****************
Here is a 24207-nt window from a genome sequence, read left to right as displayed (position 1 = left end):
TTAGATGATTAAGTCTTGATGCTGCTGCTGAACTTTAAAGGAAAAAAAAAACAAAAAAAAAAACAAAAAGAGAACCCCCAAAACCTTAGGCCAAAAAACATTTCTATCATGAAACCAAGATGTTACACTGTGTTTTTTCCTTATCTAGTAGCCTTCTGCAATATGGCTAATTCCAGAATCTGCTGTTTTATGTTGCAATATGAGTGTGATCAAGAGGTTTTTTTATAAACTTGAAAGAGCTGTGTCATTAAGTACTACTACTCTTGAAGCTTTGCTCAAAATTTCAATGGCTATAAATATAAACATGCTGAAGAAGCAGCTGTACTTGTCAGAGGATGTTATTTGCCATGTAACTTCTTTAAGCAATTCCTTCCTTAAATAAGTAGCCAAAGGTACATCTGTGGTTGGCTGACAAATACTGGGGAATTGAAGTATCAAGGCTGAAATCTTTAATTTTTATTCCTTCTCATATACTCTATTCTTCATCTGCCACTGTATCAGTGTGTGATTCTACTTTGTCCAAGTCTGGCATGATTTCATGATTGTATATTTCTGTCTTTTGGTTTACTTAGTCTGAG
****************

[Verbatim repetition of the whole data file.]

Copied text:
Here is a 24207-nt window from a genome sequence, read left to right as displayed (position 1 = left end):
TTAGATGATTAAGTCTTGATGCTGCTGCTGAACTTTAAAGGAAAAAAAAAACAAAAAAAAAAACAAAAAGAGAACCCCCAAAACCTTAGGCCAAAAAACATTTCTATCATGAAACCAAGATGTTACACTGTGTTTTTTCCTTATCTAGTAGCCTTCTGCAATATGGCTAATTCCAGAATCTGCTGTTTTATGTTGCAATATGAGTGTGATCAAGAGGTTTTTTTATAAACTTGAAAGAGCTGTGTCATTAAGTACTACTACTCTTGAAGCTTTGCTCAAAATTTCAATGGCTATAAATATAAACATGCTGAAGAAGCAGCTGTACTTGTCAGAGGATGTTATTTGCCATGTAACTTCTTTAAGCAATTCCTTCCTTAAATAAGTAGCCAAAGGTACATCTGTGGTTGGCTGACAAATACTGGGGAATTGAAGTATCAAGGCTGAAATCTTTAATTTTTATTCCTTCTCATATACTCTATTCTTCATCTGCCACTGTATCAGTGTGTGATTCTACTTTGTCCAAGTCTGGCATGATTTCATGATTGTATATTTCTGTCTTTTGGTTTACTTAGTCTGAG